Your Employment History Is Spotty
How long have you been working at your current job?
If you’ve only been in your current position for a month or two, this could potentially be a huge red flag for mortgage lenders. Many lenders want to see that a person has paystubs from a stable job that they’ve been at for at least a year or two before approving them for a home loan.
Additionally, mortgage lenders will also look at your employment history from the last few years to see where else you’ve worked. If you’re the type of person who is always jumping from one job to the next, that could also work against you.
Mortgage lenders want to make sure that the people they lend money to have steady jobs so that they can repay their loans. It’s why they’re so adamant about looking into their employment history and checking in with their current employers.
So make sure you have at least a year at your current job under your belt before applying for a home loan. It’ll show a mortgage lender that your professional life is in order and that you’re capable of making mortgage payments month in and month out.
You’ve Declared Bankruptcy in the Past
A bankruptcy is just about the worst thing that you can have on your credit report. It sticks around for 7 to 10 years in most cases and lets lenders know that you’re probably not a great candidate for a loan.
If you’ve filed for bankruptcy in the past, you should know that your chances of being approved for a mortgage loan are likely low. But you shouldn’t give up on the idea of applying for a home loan altogether.
You might want to think about working with a mortgage broker, though, rather than going through the application process alone. They can inform you about unconventional mortgage loans that you can apply for in spite of your bankruptcy record.
You’ve Faced a Foreclosure Before
Foreclosure rates are very low at the moment. In fact, they haven’t been as low as they are now in more than a decade.
But that doesn’t mean that there aren’t thousands of people out there who are still dealing with the consequences of going through a foreclosure. Many of these people have had their credit scores tank and their financial well-being destroyed by a foreclosure.
If you fall into this category, you should know that it’s probably going to be tough for you to get approved for another mortgage. Mortgage lenders are going to see you as a huge risk based on the fact that you’ve gone through a foreclosure before.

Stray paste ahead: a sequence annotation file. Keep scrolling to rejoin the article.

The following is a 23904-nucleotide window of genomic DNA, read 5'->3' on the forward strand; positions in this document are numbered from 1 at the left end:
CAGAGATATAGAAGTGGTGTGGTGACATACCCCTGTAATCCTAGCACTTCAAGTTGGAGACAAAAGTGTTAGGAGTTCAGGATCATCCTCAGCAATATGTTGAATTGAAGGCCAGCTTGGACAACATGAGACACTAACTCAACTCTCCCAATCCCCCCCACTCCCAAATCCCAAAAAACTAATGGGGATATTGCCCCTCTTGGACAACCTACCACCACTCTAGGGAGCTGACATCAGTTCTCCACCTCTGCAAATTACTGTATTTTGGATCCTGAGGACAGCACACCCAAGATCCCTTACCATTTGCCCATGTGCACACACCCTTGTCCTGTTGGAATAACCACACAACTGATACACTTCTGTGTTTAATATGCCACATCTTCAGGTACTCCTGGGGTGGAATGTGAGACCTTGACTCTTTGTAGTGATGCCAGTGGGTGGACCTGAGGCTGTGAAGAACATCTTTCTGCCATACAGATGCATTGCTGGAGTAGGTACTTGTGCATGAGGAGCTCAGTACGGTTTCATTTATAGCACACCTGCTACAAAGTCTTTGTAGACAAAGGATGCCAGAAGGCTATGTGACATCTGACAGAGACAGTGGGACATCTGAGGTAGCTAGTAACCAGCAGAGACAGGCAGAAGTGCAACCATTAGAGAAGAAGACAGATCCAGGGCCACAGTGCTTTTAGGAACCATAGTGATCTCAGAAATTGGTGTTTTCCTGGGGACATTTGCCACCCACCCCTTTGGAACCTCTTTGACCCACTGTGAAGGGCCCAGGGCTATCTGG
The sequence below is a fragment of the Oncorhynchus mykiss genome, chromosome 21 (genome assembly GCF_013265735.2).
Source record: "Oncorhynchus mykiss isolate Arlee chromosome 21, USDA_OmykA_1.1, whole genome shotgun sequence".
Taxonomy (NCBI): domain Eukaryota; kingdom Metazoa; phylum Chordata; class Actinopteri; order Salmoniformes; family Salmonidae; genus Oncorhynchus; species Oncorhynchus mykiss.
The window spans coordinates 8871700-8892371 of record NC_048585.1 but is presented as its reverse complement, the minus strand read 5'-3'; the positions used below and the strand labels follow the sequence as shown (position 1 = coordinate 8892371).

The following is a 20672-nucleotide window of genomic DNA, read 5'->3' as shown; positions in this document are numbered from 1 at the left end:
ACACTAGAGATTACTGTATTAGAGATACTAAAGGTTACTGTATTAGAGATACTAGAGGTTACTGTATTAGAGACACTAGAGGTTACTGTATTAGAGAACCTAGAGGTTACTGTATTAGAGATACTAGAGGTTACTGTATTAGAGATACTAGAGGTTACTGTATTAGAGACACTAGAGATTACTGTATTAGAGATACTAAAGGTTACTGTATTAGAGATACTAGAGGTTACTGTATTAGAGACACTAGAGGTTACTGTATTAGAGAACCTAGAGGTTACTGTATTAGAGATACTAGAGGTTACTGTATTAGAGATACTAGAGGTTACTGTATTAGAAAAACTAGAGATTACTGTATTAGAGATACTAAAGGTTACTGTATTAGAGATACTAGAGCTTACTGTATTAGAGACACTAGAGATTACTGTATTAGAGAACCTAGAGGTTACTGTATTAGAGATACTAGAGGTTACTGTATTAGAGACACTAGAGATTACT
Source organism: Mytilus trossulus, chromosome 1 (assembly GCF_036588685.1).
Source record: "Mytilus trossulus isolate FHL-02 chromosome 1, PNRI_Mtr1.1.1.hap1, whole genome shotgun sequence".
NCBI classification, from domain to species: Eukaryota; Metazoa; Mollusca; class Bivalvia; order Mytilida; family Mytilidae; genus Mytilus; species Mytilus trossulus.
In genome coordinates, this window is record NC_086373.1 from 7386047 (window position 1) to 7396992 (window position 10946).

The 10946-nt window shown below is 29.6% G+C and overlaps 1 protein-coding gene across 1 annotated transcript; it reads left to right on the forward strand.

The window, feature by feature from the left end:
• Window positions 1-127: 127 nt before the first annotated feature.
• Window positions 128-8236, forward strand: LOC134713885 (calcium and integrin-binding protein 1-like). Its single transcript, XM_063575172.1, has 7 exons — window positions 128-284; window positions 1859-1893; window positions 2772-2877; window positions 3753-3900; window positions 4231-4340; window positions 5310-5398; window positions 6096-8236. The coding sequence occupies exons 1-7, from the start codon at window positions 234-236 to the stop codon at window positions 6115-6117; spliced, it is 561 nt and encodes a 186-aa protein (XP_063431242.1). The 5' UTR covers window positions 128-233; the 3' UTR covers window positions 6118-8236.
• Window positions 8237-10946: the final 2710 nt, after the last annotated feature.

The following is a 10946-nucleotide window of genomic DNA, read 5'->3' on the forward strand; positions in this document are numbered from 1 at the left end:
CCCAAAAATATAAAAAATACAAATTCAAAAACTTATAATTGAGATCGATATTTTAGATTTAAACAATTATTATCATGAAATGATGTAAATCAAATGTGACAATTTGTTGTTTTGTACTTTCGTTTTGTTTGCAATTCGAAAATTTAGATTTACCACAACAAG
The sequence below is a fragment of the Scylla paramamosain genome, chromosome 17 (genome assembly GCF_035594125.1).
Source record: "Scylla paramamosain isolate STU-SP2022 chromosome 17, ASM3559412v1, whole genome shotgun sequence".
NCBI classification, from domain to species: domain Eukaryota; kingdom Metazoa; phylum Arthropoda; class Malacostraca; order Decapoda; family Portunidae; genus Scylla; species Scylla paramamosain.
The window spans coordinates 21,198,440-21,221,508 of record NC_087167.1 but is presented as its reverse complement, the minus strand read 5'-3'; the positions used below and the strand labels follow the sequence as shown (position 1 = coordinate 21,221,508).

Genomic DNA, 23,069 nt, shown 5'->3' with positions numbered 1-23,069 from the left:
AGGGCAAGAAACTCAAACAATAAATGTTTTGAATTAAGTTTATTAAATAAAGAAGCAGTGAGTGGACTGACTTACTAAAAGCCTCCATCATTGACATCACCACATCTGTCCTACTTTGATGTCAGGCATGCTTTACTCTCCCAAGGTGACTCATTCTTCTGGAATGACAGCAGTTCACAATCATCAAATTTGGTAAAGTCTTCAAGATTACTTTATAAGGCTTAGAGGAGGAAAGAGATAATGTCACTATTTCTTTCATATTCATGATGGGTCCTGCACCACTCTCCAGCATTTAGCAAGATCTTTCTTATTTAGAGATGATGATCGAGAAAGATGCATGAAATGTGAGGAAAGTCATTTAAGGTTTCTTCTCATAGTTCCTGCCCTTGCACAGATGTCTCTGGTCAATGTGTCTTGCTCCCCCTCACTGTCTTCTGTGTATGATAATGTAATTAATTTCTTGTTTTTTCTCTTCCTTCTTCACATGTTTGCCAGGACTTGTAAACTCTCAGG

But just like with those who have a bankruptcy on their credit report, you shouldn’t allow a foreclosure to slam the door on your home ownership dreams. There are ways you can qualify for a home loan, provided you’ve made an effort to repair your credit report.
There are bad credit home loans out there that you can apply for. You can also work directly with a mortgage broker to scan through some of your other available options.
You’re Asking for a Loan That’s Too Large
You might want to buy a $400,000 home and think you’re in the perfect position to do it based on your current income and your credit history. But mortgage lenders might think otherwise.
If you ask for a loan that’s too large, many mortgage lenders will stamp “DENIED!” on your mortgage application immediately before sending it back to you. So you need to be realistic about what you can actually afford to buy.
You should even consider getting pre-approved for a mortgage prior to shopping around for homes. This will let you know approximately how much you can afford to pay for a home and prevent you from looking at homes that might be out of your price range.
Getting Home Loans Doesn’t Have to Be Hard
As you can see, there are all kinds of problems you could face when looking for home loans. But there are easy ways to avoid them.
Before you begin the home-buying process, you should bring your credit score up as high as you can get it. You should also pay down debt and make sure you have a stable job. And you should even call on a mortgage broker for help if you feel you need it.
Are you ready to get started? Use this sample employee verification letter as part of the process.